What we really need, I decided, was a suite of programs that can be transformed and then retested with end-to-end tests. These programs need to be written using different frameworks and in different styles to understand which tools improve or break which programs. And it needs to be exactly reproducible, so minifier developers can take the suite and attempt to improve their relative scores.

And so I present js-min-bench, a step towards that. In the repo there are specific input programs along with configurations of different tools, and a runner that runs the programs against all the tools, runs test suites against those transformed programs, and finally presents the results in a big table.

Here are some major caveats:

Postscript: code size ultimately requires systemic solutions

All approaches to minification take a large program and attempt to make it smaller. The easiest code to optimize is the code that doesn't exist in the first place. If the program wasn't so large to begin with, then minification wouldn't be as important.

Within Google my experience has been that people have paid a lot of attention to smart tools but not as much attention to smarter choices about dependency size. I have two main problems with smarter tools.

One is that smart tools often don't give the user good insight into whether or why a given optimization worked or didn't. A seemingly innocuous change might end up having a large impact on the output bundle size because the code crossed some arbitrary compiler heuristic, and as a user of the compiler you don't often have good resources for figuring out what happened.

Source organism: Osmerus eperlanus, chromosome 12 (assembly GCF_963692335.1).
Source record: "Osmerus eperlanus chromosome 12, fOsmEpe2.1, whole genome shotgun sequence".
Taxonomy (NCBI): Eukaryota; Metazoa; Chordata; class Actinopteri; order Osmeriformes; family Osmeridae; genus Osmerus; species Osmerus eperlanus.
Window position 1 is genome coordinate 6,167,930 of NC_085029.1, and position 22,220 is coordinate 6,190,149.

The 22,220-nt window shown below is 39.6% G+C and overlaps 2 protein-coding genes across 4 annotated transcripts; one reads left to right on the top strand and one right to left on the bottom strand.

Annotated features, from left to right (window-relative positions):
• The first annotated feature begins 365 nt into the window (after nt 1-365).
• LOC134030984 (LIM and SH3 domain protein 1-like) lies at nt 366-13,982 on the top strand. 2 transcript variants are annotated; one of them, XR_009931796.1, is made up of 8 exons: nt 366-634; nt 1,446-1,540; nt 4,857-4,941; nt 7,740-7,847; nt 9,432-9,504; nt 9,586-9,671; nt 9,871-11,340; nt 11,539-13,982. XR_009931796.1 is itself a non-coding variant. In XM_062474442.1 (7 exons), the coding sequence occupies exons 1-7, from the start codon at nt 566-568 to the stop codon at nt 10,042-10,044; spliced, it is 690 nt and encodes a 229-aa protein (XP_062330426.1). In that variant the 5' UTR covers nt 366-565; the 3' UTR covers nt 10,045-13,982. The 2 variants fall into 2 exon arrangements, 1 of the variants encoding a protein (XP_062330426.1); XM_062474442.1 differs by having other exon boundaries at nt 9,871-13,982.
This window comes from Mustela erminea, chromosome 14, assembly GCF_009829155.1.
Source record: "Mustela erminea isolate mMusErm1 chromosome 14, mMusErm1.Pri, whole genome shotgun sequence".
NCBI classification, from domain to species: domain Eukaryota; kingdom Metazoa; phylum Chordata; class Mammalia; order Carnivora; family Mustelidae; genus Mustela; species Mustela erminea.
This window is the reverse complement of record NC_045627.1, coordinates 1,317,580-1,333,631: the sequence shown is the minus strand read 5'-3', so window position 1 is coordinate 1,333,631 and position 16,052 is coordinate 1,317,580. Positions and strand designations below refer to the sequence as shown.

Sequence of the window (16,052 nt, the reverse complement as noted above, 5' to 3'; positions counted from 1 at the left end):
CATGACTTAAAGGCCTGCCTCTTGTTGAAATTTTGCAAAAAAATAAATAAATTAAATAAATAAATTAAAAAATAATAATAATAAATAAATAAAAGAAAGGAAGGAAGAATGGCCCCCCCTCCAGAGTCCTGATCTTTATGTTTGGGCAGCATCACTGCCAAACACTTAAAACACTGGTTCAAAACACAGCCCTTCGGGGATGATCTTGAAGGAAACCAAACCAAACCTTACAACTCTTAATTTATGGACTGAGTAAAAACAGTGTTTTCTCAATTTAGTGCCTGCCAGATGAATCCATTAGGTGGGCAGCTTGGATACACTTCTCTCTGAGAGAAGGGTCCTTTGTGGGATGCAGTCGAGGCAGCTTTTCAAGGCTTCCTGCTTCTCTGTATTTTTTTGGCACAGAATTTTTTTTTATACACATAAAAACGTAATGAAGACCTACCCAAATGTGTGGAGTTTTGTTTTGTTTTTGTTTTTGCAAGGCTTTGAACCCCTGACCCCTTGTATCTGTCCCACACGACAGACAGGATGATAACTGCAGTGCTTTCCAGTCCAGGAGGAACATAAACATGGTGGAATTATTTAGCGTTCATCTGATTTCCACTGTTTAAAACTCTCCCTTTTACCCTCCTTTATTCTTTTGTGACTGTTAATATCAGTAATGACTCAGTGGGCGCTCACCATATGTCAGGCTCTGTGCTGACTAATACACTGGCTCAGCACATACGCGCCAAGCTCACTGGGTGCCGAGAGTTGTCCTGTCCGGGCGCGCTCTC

The other problem with smart tools is that no matter how small your final output is, your build time is still proportional to the total size of the inputs you provide. As your tools get smarter, it allows your inputs to get larger, and compilation gets ever slower.

So while I still think it's wise to use the minification tools we have, I am less enthusiastic about making them more sophisticated, and I think a better approach is trying to rein in dependencies. To use some self-serving analogies: it's better to live a healthy lifestyle than to develop fancier medicines, or maybe: it's better to drive less than to develop more fuel-efficient cars. But we can still invest in both.

In the public JavaScript world, the tool source-map-explorer can be useful for tracking down where all the bytes are coming from. (Shameless self promotion: I wrote the treemap widget used there.)